Welcome to the web site of Mellor Archaeological Trust
Christmas Lunch at the Lakes on Sunday 14th December at 12 30pm. Complimentary mulled wine. Two course lunch A surprise presentation by Bob Humphrey-Taylorwith John and Ann Hearle Tickets: £15 from Ann...
Mellor Archaeological Trust ANNUAL REPORT TO CHARITY COMMISSION (2013) The Trust’s purpose is to support research in the archaeology of Mellor, Stockport, Greater Manchester, and to bring it to the...
Chinese TV Film Crew at Mellor Mill
China’s National TV is making a ten-episode documentary on INNOVATION. One programme will cover the Industrial Revolution in England, particularly the textile inventions. The film-makers approached the Textile Institute, who contacted me, as a former Chairman of Council, to be interviewed. The date clashed with Oldknow Legacy Project meetings, so I could not go. Instead, I suggested that an important place to film would be the site of the largest mill in the world when it was built in 1790-92.
On Thursday, November 20, the film crew turned up at the Old Vicarage. Looking over to Mill Brow, I described the change from hand spinning and weaving to the small mills on the Mill and Mellor brooks. Then, after stopping at Red Row to show worker’s housing, we went down to the River Goyt, where Bob, Ann and I told them about the building of Mellor Mill. Back at the Old Vicarage, Ann told the story of Samuel Oldknow. They were particularly interested in the link between Oldknow and Sir Richard Arkwright. As we explained how Oldknow borrowed money for capital expenditure, the interviewer made the interesting comment that the Arkwrights, particularly Richard Junior, were acting as the venture capitalists of the day.
There were fascinating aspects of being filmed, such as walking along with the camera following my feet and legs, as one often sees on TV as background images to the presenter’s talk. Down at the mill, it was difficult to pull the cameraman away from filming the flowing river.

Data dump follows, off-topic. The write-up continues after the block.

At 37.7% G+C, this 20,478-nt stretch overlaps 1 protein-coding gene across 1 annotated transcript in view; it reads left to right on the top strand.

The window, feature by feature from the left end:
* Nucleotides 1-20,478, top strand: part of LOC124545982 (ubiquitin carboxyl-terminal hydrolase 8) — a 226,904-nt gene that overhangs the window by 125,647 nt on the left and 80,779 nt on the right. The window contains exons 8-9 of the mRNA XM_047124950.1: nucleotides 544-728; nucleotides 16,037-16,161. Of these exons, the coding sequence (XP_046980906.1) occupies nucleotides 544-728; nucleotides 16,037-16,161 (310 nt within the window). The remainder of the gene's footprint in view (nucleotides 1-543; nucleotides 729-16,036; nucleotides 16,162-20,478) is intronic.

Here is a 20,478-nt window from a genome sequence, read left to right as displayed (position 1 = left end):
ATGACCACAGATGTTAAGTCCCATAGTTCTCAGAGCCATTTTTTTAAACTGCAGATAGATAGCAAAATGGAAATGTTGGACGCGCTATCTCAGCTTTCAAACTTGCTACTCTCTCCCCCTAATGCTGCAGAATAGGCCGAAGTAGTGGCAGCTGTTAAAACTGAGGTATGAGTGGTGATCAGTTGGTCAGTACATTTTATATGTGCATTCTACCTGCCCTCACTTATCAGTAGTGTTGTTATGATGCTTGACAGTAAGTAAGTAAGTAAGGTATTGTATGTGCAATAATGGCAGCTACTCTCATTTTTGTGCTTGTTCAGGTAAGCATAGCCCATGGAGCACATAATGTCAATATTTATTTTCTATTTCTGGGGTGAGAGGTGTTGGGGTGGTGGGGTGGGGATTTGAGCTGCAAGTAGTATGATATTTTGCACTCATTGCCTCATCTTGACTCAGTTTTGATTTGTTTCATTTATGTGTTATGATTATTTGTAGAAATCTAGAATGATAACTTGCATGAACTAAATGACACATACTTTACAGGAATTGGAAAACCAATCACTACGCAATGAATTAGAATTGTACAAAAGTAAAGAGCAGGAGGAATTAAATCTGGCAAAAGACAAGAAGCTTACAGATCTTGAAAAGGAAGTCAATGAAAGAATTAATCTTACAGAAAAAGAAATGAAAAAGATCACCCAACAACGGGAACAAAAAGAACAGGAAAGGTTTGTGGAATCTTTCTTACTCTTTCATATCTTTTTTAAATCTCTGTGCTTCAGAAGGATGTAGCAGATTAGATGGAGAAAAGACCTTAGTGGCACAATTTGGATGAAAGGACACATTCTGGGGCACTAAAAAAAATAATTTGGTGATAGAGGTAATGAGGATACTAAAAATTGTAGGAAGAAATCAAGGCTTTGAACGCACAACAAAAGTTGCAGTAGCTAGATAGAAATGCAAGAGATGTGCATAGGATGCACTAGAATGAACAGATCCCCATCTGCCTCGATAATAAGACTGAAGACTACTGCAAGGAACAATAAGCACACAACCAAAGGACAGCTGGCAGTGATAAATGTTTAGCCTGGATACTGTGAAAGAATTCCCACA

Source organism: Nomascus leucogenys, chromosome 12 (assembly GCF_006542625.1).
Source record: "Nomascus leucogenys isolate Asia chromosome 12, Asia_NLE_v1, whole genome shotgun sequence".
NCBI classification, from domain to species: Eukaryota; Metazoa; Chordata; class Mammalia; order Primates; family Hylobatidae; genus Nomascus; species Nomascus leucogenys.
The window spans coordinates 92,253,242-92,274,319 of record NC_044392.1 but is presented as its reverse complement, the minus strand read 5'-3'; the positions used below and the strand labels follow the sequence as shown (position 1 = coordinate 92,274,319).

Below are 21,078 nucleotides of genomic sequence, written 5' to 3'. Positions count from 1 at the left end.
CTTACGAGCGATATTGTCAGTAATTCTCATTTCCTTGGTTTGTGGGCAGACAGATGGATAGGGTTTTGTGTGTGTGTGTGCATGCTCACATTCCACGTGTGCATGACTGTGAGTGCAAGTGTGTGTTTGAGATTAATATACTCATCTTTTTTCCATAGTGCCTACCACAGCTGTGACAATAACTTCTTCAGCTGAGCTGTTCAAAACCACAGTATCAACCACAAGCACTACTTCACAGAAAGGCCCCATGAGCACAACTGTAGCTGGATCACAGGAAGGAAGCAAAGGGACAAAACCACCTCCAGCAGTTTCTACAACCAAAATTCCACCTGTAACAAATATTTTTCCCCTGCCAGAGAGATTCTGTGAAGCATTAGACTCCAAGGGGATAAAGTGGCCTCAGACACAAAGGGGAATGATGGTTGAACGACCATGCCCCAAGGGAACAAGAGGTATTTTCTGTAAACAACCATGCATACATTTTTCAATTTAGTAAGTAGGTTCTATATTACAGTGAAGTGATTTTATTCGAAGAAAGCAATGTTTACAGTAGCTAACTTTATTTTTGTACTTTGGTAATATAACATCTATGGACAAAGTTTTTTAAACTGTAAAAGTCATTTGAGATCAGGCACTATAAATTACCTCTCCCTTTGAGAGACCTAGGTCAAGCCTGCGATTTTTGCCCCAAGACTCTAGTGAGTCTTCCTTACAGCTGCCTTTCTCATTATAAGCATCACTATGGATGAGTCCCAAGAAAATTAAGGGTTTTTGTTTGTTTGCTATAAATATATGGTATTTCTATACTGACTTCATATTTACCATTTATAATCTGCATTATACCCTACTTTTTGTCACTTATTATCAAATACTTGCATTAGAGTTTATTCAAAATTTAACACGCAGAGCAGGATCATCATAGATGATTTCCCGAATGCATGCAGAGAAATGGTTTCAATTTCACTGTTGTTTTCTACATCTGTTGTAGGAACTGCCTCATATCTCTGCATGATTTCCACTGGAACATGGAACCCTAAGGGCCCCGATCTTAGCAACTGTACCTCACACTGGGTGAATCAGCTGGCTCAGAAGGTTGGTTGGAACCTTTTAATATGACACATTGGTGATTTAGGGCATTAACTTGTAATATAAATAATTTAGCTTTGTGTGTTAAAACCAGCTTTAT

Altogether an interesting day!
Mellor Archaeological Trust
About the Trust
The Trust was formed in 2000 following the discovery in 1998 of an Iron Age ditch in the garden of The Old Vicarage next to Mellor Church. Excavations continued to 2009 and have been described as the largest excavation for a generation of a hillfort in North West England "with results as important as those at Beeston Castle". There have been finds from Mesolithic, Neolithic, Bronze Age, Iron Age, Romano-British and Medieval times. In 2007, the Trust extended its activities to cover the whole history of the whole Parish of Mellor. Digs, which are continuing annually, at the Bronze Age burial site of Shaw Cairn on Mellor Moor included finding of nearly 100 beads of an amber necklace in 2008/9. Current work is focused on Mellor Mill, the largest and most impressive cotton mill in the world when it was built in 1790-92. It was burnt out in 1892. The area became woodland, which is now being converted into a small country park showing the remains of the mill and other buildings.
Enjoy reading about the archaeology, history and buildings of Mellor and find out about volunteering, events, publications and other activities.
Mellor Mill painting by Joseph Parry to be displayed in Marple Library
£1.5M Award for Revealing Oldknow's Legacy
John Hearle writes: At the September meeting of the NW HLF committee, an award of £1.5 million was agreed for "Revealing Oldknow's Legacy: Mellor Mill and the Peak Forest Canal in Marple." On November 29, a "pre-startup" meeting between HLF, C&RT and MAT to finalise various details of the way the project would be handled. Once formal permission to start is given, the next step will be to appoint staff and sub-contractors. During the first three months of 2014 the three-year project will become fully operational.
Where is Mellor?
Now on the edge of Stockport in Greater Manchester, Mellor's location is historically important.
On the south-west and north-west, it is bordered by the two great rivers, Goyt and Etherow, which drain the SW Peak District and join to form the Mersey at the lowest point of Mellor.
On the east, a high ridge overlooks a valley, behind which is Kinder Scout. Three spurs, separated by brooks, project west from the ridge.